Symptoms, Causes, Treatment and Prevention
“Diabetes mellitus develops when either the body produces too little
insulin (Type 1 diabetes) or it loses the ability to respond to normal concentrations
of insulin (Type 2 diabetes).”
Canine diabetes and diabetes mellitus are one and the same. Pets and people who suffer from this disease share much in common. Many dog owners are familiar with diabetes mellitus, either because they have it themselves or know someone who does. Learning the symptoms, causes, treatment and prevention options will help you and your dog.
Overview/Snapshot of the Disease
Glucose, a type of sugar, is the basic fuel for cells within the body. After a meal, the digestive tract breaks food down into more simple substances like glucose, which then travel around the body in the bloodstream. The hormone insulin, manufactured by the pancreas, is necessary to transport glucose into cells where it can be used.
Diabetes mellitus develops when either the body produces too little insulin (Type 1 diabetes) or it loses the ability to respond to normal concentrations of insulin (Type 2 diabetes). In either case, the results are an abnormally high blood glucose level and low concentrations of the sugar within cells, which severely disrupts many bodily functions.
Type 1 diabetes, which is also called “insulin-dependent” diabetes, is by far the most common form of diabetes in dogs.
Canine Diabetes Symptoms
Typical symptoms of diabetes include:
- Weakness and lethargy
- Increased thirst and urination
- Weight loss despite a good or even increased appetite
- Recurrent infections
If diabetes is left untreated, a life-threatening condition called ketoacidosis can arise.
Causes of Canine Diabetes
Type 1 diabetes develops whenever the part of the pancreas responsible for making insulin can no longer perform this function. Most commonly this occurs after a dog’s own immune system mistakenly attacks and destroys these cells. Genetics plays a large role in determining whether or not a dog develops Type 1 diabetes.
The condition is more commonly diagnosed in certain breeds, including Poodles, Schnauzers, Samoyeds, Spitz, Keeshonds and some types of Terriers. Female dogs are twice as likely to become diabetic in comparison to males. Type 2 diabetes is usually caused by obesity but is not common in dogs.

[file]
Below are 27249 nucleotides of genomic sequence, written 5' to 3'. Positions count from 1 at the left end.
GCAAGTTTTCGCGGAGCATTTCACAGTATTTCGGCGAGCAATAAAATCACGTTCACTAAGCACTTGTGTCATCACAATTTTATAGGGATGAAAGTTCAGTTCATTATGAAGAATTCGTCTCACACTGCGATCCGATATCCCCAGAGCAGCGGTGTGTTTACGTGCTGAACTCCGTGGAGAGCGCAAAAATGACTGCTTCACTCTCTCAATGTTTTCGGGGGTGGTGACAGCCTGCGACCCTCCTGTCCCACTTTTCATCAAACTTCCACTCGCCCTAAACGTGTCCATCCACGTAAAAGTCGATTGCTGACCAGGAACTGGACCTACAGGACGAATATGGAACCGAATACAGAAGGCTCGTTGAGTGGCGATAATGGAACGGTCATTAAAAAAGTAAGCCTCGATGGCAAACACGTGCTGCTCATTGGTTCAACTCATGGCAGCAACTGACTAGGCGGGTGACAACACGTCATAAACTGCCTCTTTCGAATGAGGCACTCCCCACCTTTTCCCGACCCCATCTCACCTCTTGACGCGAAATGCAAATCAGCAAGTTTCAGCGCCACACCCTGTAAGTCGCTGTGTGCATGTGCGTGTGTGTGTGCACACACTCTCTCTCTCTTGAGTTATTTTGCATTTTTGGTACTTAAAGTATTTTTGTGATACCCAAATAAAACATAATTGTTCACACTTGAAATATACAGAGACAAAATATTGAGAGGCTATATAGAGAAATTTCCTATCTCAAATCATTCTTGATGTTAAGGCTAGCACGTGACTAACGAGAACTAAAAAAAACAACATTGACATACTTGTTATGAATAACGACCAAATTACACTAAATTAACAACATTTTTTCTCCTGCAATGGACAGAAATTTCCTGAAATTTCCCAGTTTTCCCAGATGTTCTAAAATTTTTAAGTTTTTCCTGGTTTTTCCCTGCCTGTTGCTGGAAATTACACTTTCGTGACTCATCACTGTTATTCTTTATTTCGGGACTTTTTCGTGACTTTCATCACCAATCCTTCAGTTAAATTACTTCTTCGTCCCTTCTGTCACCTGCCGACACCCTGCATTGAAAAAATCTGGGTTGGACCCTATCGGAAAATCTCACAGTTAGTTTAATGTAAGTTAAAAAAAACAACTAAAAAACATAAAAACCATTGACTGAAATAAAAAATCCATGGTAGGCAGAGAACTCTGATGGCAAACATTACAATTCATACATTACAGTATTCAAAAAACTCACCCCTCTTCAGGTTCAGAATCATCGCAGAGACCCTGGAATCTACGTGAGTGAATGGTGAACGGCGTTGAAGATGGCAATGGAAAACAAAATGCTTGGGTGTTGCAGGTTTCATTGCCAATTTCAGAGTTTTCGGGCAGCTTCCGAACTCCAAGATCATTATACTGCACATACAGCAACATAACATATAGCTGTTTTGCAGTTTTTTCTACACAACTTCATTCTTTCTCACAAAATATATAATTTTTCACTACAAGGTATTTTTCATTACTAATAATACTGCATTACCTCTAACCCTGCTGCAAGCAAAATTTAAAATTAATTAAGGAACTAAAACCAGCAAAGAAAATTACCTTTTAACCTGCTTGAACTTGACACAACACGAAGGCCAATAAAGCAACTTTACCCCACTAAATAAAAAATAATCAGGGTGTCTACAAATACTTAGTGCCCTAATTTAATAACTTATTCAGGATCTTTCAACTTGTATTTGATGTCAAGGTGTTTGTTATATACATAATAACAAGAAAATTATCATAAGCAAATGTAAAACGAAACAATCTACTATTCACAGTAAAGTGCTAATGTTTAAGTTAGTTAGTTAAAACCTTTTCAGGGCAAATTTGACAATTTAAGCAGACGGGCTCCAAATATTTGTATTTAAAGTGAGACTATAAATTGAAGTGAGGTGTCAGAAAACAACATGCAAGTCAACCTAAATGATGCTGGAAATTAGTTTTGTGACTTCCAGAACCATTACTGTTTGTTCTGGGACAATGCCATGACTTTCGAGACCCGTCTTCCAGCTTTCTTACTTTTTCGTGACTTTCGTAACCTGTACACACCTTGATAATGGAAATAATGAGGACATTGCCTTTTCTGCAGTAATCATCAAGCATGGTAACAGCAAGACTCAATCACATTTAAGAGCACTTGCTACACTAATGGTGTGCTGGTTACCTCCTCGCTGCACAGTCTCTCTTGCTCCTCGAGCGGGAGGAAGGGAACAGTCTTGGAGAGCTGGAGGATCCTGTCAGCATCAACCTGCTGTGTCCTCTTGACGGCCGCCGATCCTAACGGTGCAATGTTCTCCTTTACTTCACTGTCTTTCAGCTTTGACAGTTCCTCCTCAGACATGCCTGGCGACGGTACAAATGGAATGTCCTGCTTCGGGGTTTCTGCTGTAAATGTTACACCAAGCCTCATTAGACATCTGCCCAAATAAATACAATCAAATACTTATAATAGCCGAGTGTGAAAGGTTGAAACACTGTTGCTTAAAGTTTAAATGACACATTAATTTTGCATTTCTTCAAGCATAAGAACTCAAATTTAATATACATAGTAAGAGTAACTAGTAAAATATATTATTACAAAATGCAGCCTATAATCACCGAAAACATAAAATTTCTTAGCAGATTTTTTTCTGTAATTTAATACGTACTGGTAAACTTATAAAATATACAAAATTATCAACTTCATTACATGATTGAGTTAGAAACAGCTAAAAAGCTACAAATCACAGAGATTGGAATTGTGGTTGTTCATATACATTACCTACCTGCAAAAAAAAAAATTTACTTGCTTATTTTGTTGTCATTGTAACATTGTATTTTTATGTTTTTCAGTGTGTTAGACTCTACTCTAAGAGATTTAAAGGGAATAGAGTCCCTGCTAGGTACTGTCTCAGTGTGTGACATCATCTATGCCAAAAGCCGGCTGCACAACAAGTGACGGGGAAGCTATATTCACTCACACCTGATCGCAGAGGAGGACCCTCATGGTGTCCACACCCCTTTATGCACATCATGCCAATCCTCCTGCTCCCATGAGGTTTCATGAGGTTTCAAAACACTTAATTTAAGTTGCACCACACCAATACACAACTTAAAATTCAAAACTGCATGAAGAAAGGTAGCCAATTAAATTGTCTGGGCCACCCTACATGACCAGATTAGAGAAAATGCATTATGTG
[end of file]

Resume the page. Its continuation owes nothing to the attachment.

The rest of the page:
Canine Diabetes Treatment
A veterinarian will determine whether or not a dog has diabetes based on the pet’s symptoms, a physical exam, blood work and a urinalysis. Most dogs diagnosed with the disease require twice-daily insulin injections to achieve adequate control. In rare cases, oral medications can be used successfully.
Diabetic pets also need a consistent diet and exercise regimen. Your vet will determine what type of insulin and food will work best for your pet.
Follow your veterinarian’s directions closely because varying the amount of insulin given or the amount or type of food offered can lead to disastrous consequences. If you notice your dog acting confused or lethargic, unsteady on his feet, or if he collapses or has a seizure, DO NOT give any more insulin.
If he can swallow, offer him food and call your vet. Otherwise, rub a high sugar solution (e.g., Karo® syrup) on his gums and get to the nearest animal hospital immediately.
Prevention of Canine Diabetes
Type 1 diabetes cannot be prevented or cured, but most diabetic dogs can live happy and full lives if their owners are dedicated to close in-home monitoring and regular rechecks at the veterinary clinic. Keeping pets slim and providing proper nutrition and lots of opportunities for exercise is the best way to prevent Type 2 diabetes.
Consulting Veterinarian: Jennifer Coates, DVM